I think the best way of describing the colour is tabacco, a shadowed golden brown. The velvet matte grey blend with the shiny metallic bronze in a softly glowing smokey hue.

And now it's fueled my appetite for metallic-lined frosted/matte beads. Especially beads in other linings than the usual silver-lined ones as e.g. bronze changes the colour in a way silver doesn't. I hope to find some frosted coloured copper-lined seeds, but don't think I've seen any.

Also, it made me think about buying lined black diamond/transparent grey beads in general as the grey glass can act sort of like a satin/hematite surface effect does in that it dulls the colour of the lining. When viewing the bead, it can act like almost a sort of antique patina. I saw that in another colour I also picked up on a whim when shopping, magenta-lined transparent grey (sorry not pic). Wonder if there are any other nuances of colour-lined transparent grey beads to get my hands on?

Saturday, 5 February 2011

Bead blog recap weeks 4-5

Time again for yet another recap of my writings over at my other blog, the one I write in Swedish, Manekis Pärlblogg. You can use e.g. Google Translate to translate Swedish. Not perfect but it's good enough to understand the general idea. Most links go to English-speaking websites.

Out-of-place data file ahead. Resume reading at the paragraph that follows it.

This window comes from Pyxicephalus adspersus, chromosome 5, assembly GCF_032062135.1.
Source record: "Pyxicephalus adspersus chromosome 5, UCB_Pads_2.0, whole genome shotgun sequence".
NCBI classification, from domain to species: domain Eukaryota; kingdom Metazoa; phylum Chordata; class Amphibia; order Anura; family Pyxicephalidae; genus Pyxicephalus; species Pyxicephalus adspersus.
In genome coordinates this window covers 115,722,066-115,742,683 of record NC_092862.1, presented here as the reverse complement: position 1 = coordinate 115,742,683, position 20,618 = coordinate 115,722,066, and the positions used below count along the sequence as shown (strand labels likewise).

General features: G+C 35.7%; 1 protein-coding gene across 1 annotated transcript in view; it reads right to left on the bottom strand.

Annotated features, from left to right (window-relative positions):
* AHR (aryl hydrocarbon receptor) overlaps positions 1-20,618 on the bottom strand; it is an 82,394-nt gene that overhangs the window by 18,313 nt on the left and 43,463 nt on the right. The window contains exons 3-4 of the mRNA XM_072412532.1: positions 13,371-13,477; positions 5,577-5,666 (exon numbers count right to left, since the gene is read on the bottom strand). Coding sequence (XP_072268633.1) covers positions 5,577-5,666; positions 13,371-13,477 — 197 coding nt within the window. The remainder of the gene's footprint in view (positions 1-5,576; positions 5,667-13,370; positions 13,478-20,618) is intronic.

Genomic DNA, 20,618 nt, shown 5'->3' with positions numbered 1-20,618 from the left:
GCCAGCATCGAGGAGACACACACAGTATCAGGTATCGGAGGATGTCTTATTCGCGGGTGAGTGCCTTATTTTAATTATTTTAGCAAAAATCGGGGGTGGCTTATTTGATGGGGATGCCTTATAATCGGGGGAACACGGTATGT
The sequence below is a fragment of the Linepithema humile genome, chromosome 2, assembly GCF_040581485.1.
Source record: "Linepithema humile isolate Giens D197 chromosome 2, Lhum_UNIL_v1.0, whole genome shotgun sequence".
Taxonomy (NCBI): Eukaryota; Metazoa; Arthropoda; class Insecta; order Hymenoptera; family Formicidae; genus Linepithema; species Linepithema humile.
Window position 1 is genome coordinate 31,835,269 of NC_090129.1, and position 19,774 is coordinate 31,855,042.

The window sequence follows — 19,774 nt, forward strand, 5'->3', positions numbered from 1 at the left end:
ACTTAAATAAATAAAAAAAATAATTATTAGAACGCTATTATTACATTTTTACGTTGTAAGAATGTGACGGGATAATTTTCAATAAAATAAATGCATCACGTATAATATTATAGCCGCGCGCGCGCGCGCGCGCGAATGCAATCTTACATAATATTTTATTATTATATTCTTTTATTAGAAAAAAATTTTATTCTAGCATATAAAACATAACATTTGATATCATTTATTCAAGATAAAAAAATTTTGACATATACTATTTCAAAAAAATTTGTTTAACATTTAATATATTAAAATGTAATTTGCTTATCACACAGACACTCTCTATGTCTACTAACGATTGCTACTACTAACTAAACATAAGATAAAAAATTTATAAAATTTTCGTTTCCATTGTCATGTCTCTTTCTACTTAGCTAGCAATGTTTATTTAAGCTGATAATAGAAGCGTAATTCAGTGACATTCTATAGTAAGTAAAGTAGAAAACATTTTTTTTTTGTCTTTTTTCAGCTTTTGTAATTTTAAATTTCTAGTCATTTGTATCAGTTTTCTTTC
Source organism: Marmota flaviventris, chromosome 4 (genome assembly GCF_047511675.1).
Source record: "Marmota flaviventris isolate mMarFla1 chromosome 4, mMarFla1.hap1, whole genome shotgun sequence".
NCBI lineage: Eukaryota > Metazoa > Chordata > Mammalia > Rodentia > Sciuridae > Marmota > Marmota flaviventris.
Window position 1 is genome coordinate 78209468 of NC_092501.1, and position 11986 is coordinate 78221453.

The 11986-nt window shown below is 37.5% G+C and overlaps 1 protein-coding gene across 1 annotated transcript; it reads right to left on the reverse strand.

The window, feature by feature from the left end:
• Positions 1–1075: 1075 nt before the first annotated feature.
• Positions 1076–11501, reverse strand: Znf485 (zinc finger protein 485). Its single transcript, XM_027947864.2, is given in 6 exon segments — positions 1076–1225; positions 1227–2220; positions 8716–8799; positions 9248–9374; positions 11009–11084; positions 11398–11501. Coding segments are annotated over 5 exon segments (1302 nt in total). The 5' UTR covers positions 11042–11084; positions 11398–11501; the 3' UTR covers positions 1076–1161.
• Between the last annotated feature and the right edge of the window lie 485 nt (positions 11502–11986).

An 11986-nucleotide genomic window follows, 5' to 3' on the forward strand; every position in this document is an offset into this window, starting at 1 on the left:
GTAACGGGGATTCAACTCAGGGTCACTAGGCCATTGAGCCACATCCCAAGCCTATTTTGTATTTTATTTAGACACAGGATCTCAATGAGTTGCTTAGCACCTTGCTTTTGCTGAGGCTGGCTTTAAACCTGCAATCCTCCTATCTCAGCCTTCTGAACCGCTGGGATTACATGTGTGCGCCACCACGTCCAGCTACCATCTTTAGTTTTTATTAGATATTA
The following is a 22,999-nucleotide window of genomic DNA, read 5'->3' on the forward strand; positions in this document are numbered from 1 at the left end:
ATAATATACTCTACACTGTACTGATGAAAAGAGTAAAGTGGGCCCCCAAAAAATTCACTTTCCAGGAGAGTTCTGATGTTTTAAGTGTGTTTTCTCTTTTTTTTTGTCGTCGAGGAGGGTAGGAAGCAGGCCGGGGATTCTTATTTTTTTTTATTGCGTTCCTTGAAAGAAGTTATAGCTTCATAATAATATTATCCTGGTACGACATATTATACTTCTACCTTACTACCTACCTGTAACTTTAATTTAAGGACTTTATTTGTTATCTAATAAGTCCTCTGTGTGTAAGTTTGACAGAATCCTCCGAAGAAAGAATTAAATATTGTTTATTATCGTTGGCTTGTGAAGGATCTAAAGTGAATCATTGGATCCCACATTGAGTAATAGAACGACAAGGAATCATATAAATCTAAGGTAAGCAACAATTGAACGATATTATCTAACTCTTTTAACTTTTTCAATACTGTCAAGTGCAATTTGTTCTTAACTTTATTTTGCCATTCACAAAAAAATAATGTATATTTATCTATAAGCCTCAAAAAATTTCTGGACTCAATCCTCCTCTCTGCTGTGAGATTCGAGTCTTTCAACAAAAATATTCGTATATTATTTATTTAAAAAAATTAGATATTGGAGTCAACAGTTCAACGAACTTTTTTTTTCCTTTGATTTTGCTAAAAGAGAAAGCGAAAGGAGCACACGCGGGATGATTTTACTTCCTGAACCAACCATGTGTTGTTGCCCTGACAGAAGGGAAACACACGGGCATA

Patterned aluminium discs

Beaducation are now carrying a new range of aluminium discs in different patterns (in black) and sizes. Aluminium seems to be getting more and more widespread as beaders keep looking for un-plated alternatives to expensive silver.

In the year of the cat
According to Vietnamese astrology, we've now entered the year of the cat (in China and other countries, the year of the pig). Cats are beloved animals, not least among creative people. They also like beads...

Turning in flat herringbone
There are a few different methods for making turns in flat herringbone. Find the one that suits you and your design.

ABS February challenge
Art Bead Scene Blog has presented their latest monthly challenge. The artwork to be inspired by this time is Singer Sargent's Carnation, Lily, Lily, Rose.

Dorset button jewellery
Hate buttons? You still might like these versatile jewellery components as they don't look like traditional buttons. And you can even make them yourself.

Flowers among the buttons

If you like to work with acrylic/lucite flowers, don't forget to check out the button aisle. These lovely 3d flower buttons are from a bead shop. Amongst buttons, you can also find pretty, big MOP flowers as well as dimensional metal flowers.

Swarovski innovations spring/summer 2012
Latest colours and shapes from Swarovski revealed. How about Chrysolite Opal, Amethyst Blend, Topaz Blend and Crystal Bronze Shade? No less than five new hearts for those who love that.

Thing-a-day 2011
February means a month long challenge to excersize creativity daily for some.

Lockets for embroidery
On the blog Wild Olive, you can learn how to make pretty lockets with simple, small embroidered motifs inside.